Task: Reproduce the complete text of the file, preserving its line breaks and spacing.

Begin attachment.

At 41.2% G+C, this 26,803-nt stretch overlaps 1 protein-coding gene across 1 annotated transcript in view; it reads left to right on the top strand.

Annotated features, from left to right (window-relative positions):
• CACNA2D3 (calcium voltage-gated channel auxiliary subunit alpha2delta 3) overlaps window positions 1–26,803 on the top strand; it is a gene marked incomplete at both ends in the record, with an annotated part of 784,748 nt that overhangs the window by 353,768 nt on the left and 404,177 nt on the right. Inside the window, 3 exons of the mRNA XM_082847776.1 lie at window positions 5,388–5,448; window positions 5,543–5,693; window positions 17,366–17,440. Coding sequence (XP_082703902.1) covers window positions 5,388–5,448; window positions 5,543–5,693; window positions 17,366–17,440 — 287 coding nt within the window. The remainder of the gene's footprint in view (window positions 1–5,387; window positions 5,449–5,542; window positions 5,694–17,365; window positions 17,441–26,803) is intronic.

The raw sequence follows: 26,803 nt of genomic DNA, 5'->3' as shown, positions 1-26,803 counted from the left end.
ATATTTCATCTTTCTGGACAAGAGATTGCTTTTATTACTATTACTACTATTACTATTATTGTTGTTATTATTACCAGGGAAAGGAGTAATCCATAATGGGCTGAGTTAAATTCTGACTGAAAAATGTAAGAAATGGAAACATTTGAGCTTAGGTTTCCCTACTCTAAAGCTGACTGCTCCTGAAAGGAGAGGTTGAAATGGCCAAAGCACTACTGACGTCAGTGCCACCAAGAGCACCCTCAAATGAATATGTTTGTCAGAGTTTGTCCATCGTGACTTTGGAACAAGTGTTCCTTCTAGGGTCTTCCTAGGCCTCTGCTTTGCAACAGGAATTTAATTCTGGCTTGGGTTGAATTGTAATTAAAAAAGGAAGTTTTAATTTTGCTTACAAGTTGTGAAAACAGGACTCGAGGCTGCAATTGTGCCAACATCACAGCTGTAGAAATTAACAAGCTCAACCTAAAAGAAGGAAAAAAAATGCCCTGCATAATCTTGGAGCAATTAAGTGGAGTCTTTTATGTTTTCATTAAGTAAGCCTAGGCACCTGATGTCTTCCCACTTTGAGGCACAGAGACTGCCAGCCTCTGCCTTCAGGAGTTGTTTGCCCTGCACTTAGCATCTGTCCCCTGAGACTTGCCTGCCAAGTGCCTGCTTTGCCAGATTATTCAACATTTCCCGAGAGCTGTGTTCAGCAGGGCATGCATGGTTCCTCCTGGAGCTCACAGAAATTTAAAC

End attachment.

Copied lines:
At 41.2% G+C, this 26,803-nt stretch overlaps 1 protein-coding gene across 1 annotated transcript in view; it reads left to right on the top strand.

Annotated features, from left to right (window-relative positions):
• CACNA2D3 (calcium voltage-gated channel auxiliary subunit alpha2delta 3) overlaps window positions 1–26,803 on the top strand; it is a gene marked incomplete at both ends in the record, with an annotated part of 784,748 nt that overhangs the window by 353,768 nt on the left and 404,177 nt on the right. Inside the window, 3 exons of the mRNA XM_082847776.1 lie at window positions 5,388–5,448; window positions 5,543–5,693; window positions 17,366–17,440. Coding sequence (XP_082703902.1) covers window positions 5,388–5,448; window positions 5,543–5,693; window positions 17,366–17,440 — 287 coding nt within the window. The remainder of the gene's footprint in view (window positions 1–5,387; window positions 5,449–5,542; window positions 5,694–17,365; window positions 17,441–26,803) is intronic.

The raw sequence follows: 26,803 nt of genomic DNA, 5'->3' as shown, positions 1-26,803 counted from the left end.
ATATTTCATCTTTCTGGACAAGAGATTGCTTTTATTACTATTACTACTATTACTATTATTGTTGTTATTATTACCAGGGAAAGGAGTAATCCATAATGGGCTGAGTTAAATTCTGACTGAAAAATGTAAGAAATGGAAACATTTGAGCTTAGGTTTCCCTACTCTAAAGCTGACTGCTCCTGAAAGGAGAGGTTGAAATGGCCAAAGCACTACTGACGTCAGTGCCACCAAGAGCACCCTCAAATGAATATGTTTGTCAGAGTTTGTCCATCGTGACTTTGGAACAAGTGTTCCTTCTAGGGTCTTCCTAGGCCTCTGCTTTGCAACAGGAATTTAATTCTGGCTTGGGTTGAATTGTAATTAAAAAAGGAAGTTTTAATTTTGCTTACAAGTTGTGAAAACAGGACTCGAGGCTGCAATTGTGCCAACATCACAGCTGTAGAAATTAACAAGCTCAACCTAAAAGAAGGAAAAAAAATGCCCTGCATAATCTTGGAGCAATTAAGTGGAGTCTTTTATGTTTTCATTAAGTAAGCCTAGGCACCTGATGTCTTCCCACTTTGAGGCACAGAGACTGCCAGCCTCTGCCTTCAGGAGTTGTTTGCCCTGCACTTAGCATCTGTCCCCTGAGACTTGCCTGCCAAGTGCCTGCTTTGCCAGATTATTCAACATTTCCCGAGAGCTGTGTTCAGCAGGGCATGCATGGTTCCTCCTGGAGCTCACAGAAATTTAAAC